2004 Conference Proceedings

Go to previous article 
Go to next article 
Return to 2004 Table of Contents 


Emley Henter
Sales/Marketing Director
Henter Math
P.O. Box 40430
St. Petersburg, FL 33743-0430
Phone: (727) 347-1313
Fax: (727) 302-9422

The traditional pencil is a problem for people that are blind, or people that can't grip it or move it, or those that are learning disabled. A pencil plays a key part in learning Math, and other equation-solving disciplines. Typically a student uses a pencil to "work through" a math problem, writing down the intermediate answers and using them to get the final answer. But if you can't operate a pencil then you can't write down the intermediate answers, which makes it very difficult to use them in acquiring the final answer, and does not leave anything on the paper to show that you actually worked through the problem and you know how to solve it. Of course, if you are blind, the pencil doesn't tell you what numbers to add together either.

Virtual Pencil is computer software that is used to interactively solve math problems. It is designed for those who are pencil impaired: unable to operate a pencil effectively. This is not a tutorial, although tutorial mode is part of the package. Think of it as a virtual pencil, a tool that can be used to solve a math problem. It moves to the right spot on the "paper", guided by the user, and inputs the answers that the user selects. When used with a screen reader the numbers and actions are read outloud, or displayed in Braille.

The math problem is displayed on the screen, one number above the other with digits lined up in vertical columns. The Tutor tells the student where he is in the problem, what steps need to be done to solve it, and will even do the navigating and provide the answer. In test mode the student does not have the help provided by the tutor, extended tutor or next step features. He or she must know how to navigate around the problem, where to read the digits in the intermediate steps, and where to put the answers. Just like using a pencil.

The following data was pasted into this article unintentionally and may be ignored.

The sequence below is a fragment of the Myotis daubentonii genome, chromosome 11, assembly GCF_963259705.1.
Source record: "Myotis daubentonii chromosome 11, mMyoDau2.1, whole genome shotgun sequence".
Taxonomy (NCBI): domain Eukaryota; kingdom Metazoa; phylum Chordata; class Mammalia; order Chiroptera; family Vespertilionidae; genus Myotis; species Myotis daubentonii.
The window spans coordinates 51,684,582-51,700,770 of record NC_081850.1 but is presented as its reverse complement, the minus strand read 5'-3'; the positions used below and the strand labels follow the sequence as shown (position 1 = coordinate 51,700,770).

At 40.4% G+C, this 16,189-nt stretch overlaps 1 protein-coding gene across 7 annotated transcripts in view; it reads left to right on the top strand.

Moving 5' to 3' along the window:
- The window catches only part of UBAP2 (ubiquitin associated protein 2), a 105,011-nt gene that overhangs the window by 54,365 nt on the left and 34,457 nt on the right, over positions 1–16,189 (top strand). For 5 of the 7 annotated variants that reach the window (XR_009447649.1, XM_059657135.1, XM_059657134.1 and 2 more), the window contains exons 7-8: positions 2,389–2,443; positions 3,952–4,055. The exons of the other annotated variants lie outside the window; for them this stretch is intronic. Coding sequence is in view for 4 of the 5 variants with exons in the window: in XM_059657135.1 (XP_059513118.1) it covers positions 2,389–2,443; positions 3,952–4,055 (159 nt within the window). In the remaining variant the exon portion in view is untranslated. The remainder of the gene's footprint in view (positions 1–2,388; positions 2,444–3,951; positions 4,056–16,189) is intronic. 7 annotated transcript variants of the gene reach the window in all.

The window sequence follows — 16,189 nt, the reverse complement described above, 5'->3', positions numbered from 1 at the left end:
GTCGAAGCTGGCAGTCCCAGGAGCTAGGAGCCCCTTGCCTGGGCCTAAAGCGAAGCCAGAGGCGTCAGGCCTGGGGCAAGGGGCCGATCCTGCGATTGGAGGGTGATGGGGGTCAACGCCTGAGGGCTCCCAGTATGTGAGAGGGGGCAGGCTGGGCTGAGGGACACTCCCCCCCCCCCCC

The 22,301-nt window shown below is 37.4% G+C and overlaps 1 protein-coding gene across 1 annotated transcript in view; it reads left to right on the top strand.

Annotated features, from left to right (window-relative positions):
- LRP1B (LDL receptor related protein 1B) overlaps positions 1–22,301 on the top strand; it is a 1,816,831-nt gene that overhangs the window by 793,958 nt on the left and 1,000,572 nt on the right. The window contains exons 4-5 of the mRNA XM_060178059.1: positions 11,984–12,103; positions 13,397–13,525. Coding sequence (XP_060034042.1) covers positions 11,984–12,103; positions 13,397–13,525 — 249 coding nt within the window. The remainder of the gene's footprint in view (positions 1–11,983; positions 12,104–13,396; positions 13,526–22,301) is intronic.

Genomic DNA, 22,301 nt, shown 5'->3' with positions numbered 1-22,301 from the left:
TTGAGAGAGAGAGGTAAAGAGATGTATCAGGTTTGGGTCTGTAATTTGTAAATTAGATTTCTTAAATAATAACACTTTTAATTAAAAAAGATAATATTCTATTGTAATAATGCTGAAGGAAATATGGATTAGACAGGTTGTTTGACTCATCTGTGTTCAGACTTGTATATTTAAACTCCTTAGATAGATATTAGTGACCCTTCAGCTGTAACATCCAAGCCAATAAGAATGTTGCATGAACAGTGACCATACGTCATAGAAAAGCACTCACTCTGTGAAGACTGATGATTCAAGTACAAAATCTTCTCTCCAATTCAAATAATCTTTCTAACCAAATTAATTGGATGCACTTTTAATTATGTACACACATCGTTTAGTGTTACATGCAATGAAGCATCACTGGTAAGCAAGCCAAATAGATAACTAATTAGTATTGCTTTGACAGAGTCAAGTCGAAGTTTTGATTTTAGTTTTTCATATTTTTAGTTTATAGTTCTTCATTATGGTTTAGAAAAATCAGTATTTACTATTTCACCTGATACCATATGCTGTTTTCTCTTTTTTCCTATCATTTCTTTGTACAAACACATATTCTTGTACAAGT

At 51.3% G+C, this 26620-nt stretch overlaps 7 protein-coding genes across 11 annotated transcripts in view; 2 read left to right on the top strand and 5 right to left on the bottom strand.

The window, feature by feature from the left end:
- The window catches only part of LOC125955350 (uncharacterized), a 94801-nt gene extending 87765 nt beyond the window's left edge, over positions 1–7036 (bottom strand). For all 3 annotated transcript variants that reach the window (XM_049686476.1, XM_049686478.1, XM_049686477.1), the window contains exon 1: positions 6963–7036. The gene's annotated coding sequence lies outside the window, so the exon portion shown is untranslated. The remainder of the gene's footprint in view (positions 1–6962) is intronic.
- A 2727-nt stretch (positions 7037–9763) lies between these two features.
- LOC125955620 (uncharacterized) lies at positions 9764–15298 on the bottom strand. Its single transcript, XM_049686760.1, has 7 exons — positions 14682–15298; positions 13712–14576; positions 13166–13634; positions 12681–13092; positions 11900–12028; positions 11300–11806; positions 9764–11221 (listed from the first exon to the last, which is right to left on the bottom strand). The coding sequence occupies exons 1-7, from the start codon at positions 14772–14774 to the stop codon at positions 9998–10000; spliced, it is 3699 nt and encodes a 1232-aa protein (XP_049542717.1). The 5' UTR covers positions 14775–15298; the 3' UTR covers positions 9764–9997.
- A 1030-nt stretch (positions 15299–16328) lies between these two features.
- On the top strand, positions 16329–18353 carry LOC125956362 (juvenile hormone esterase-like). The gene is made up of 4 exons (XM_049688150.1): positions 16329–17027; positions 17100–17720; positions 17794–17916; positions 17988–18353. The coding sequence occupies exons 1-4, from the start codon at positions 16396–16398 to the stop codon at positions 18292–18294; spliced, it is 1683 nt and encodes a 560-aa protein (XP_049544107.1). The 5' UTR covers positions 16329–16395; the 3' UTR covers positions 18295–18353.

Teachers can create an assignment , password protect it, and then send it to the student via email, save it to a diskette, save it to the hard drive, or print it or emboss it. When emailing it or saving it, the password will stay with the assignment file wherever it goes. This is designed to prevent students from switching from test mode to tutor mode, so the test results will be valid. When an assignment or test is created in Virtual Pencil, the same file can be printed-out for the able-bodied students in the class, saving the teacher a lot of time.

There are many options to change the look and behavior of Virtual Pencil, like the font size and color, the amount of information displayed or spoken, sound effects, hot keys, and message strings.

The current product handles addition, subtraction, multiplication, and division with decimals and fractions. Future versions will do higher levels of math, like algebra, trigonometry, differential equations, and calculus. We are anticipating algebra being done by the end of 2004.

For more information on Virtual Pencil please visit our website at www.VirtualPencil.com or call us at (727) 347-1313.

Go to previous article 
Go to next article 
Return to 2004 Table of Contents 
Return to Table of Proceedings

Reprinted with author(s) permission. Author(s) retain copyright.